Almost 800 children are waiting more than two years for surgery

Thirty-six children are on surgery waiting lists of more than four years, figures show

Almost 800 children are on hospital surgery waiting lists of longer than two years as the Covid-19 pandemic and Health Service Executive cyberattack significantly worsened waiting times.

Fresh figures supplied by Minister for Health Stephen Donnelly to Fine Gael TD Jennifer Carroll MacNeill show that 36 children are on surgery waiting lists of more than four years, 109 are waiting more than three years and 645 are waiting more than two years.

Overall, there are 4,054 children waiting longer than six months on hospital surgery lists.

Mr Donnelly said that waiting times for scheduled appointments and procedures have been impacted in the last 19 months “as a direct result of the Covid-19 pandemic” and “more recently as a result of the ransomware attack”.


“While significant progress was made in reducing waiting times from June 2020 onwards, the surge in Covid-19 cases in the first quarter of 2021 and the associated curtailment of acute hospital services, coupled with the ransomware attack of May 2021, has impacted waiting times,” he said.

The figures come amid fresh strain on the hospital system, with the number of people in intensive care with Covid-19 rising to 97 on Sunday, and the number of health workers out sick due to the virus now approaching 2,000.

Eilish Hardiman, chief executive of Children’s Health Ireland (CHI) which governs the children’s hospitals in Dublin, said it had been “a very challenging fortnight”.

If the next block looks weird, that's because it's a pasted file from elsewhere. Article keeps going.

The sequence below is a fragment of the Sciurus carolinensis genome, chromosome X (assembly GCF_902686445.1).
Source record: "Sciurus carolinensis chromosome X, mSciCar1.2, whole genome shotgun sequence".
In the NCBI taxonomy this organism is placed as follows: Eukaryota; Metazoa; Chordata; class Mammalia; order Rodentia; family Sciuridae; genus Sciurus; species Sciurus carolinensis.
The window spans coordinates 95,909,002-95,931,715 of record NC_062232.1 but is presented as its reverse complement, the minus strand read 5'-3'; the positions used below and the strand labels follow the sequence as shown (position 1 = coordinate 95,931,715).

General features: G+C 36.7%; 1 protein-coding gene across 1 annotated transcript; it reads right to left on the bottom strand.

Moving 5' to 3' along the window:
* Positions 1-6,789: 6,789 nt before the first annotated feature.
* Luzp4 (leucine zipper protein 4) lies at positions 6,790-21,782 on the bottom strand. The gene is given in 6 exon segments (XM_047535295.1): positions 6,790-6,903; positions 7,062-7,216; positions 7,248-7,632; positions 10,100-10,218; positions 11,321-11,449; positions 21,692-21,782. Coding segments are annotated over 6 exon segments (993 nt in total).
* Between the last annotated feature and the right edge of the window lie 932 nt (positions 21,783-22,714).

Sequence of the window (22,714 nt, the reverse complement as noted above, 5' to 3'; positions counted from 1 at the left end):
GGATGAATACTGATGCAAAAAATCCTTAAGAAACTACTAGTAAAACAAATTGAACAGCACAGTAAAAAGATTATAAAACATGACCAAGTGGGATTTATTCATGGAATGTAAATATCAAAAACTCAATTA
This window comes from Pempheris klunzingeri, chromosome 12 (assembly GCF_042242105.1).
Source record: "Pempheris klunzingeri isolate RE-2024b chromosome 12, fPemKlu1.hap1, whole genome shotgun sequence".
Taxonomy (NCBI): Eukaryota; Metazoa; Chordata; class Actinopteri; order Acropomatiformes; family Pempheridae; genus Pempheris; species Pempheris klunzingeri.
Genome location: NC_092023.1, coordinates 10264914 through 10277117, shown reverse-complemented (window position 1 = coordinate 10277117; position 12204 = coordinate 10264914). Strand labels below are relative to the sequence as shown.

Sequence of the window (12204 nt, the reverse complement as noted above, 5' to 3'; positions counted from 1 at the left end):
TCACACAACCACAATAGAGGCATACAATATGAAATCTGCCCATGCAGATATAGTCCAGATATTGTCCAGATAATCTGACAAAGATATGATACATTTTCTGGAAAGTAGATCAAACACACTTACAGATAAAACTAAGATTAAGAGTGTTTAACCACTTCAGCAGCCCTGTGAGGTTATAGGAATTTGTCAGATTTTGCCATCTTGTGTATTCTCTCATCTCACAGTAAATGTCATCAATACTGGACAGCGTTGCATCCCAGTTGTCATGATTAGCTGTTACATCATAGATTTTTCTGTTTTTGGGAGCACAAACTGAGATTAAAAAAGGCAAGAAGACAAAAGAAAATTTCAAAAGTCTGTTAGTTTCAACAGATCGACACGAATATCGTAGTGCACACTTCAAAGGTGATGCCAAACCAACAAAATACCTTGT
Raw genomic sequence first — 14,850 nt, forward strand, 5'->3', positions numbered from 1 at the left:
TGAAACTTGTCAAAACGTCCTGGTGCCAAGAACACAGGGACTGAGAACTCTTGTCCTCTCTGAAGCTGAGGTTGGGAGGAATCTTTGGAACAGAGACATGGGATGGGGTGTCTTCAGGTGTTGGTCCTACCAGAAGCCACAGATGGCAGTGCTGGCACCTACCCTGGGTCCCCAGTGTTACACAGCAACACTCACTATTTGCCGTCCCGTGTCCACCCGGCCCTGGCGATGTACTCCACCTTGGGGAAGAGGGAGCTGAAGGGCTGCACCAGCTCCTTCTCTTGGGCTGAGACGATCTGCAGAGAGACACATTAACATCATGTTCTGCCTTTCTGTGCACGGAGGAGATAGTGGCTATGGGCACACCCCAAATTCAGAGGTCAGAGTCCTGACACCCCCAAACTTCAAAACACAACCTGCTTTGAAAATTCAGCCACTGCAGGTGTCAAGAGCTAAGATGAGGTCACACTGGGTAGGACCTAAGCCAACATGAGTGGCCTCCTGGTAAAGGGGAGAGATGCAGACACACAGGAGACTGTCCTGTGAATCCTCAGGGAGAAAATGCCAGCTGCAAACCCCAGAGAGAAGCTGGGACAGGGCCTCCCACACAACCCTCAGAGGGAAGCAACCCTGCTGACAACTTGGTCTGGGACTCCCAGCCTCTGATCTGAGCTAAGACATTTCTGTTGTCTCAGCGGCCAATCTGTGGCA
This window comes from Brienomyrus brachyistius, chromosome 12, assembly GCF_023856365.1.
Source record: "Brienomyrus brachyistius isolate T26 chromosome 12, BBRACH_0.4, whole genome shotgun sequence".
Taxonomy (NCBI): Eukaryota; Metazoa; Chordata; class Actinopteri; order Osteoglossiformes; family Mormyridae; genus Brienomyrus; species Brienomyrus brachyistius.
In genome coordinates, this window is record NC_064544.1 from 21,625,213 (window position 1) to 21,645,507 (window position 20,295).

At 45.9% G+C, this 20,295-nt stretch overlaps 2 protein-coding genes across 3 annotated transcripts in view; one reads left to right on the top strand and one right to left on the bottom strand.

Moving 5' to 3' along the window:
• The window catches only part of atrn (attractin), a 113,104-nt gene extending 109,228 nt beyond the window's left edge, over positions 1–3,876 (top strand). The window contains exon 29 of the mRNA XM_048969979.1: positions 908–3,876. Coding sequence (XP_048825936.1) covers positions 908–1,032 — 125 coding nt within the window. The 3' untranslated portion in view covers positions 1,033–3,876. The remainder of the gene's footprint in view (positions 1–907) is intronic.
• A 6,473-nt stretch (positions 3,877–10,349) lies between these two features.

“We have more attending and they are staying in longer, which has meant hospital beds are at full capacity, which means we have children waiting in trolleys in emergency departments,” she said on Sunday.

Of the waiting lists for surgery, Mr Donnelly said his department, the HSE and the National Treatment Purchase Fund were focusing on improving access to elective care in order to reduce waiting times for patients.

“These plans include increased use of private hospitals; funding weekend and evening work in public hospitals; funding ‘see and treat’ services where minor procedures are provided at the same time as outpatient consultations; providing virtual clinics; and increasing capacity in the public hospital system.”

An extra €250 million has been allocated for 2022 to tackle hospital waiting lists and this will be used to pay for “additional activity” in both the public and private sectors.


Ms Carroll MacNeill said children with serious and long-term illnesses and their families “face challenges that no one outside that world really truly understand”.

She said “each of the numbers in this file is a child, with all of the brilliance and potential and hope that each family has for their individual child in need”.

For example, she said, “I spoke to one family this year whose little son needed a particular and delicate surgery to help him with his toileting before he grew too big. He finally got it in June when he was two but not before the family went through huge stress to get it.

“The difference that surgery makes is not just physical, but contributes to his development coming more into line with what might be expected for his young age, after a long setback.”

Meanwhile, a leading virologist has said that the Government could keep hospitals safer this winter by giving healthcare workers a booster Covid-19 vaccine although it was not required from a scientific basis.

Dr Cillian De Gascun, a member of the National Immunisation Advisory Committee (Niac), said vaccines had adequately protected health workers from illness but the Government could decide to boost immunity to avoid the hospital system coming under further pressure during the winter.

The HSE is rolling out booster jabs to people aged over 60, and Niac is coming under pressure to extend this programme to health workers.

Jennifer Bray

Jennifer Bray

Jennifer Bray is a Political Correspondent with The Irish Times

Simon Carswell

Simon Carswell

Simon Carswell is News Editor of The Irish Times

Sarah Burns

Sarah Burns

Sarah Burns is a reporter for The Irish Times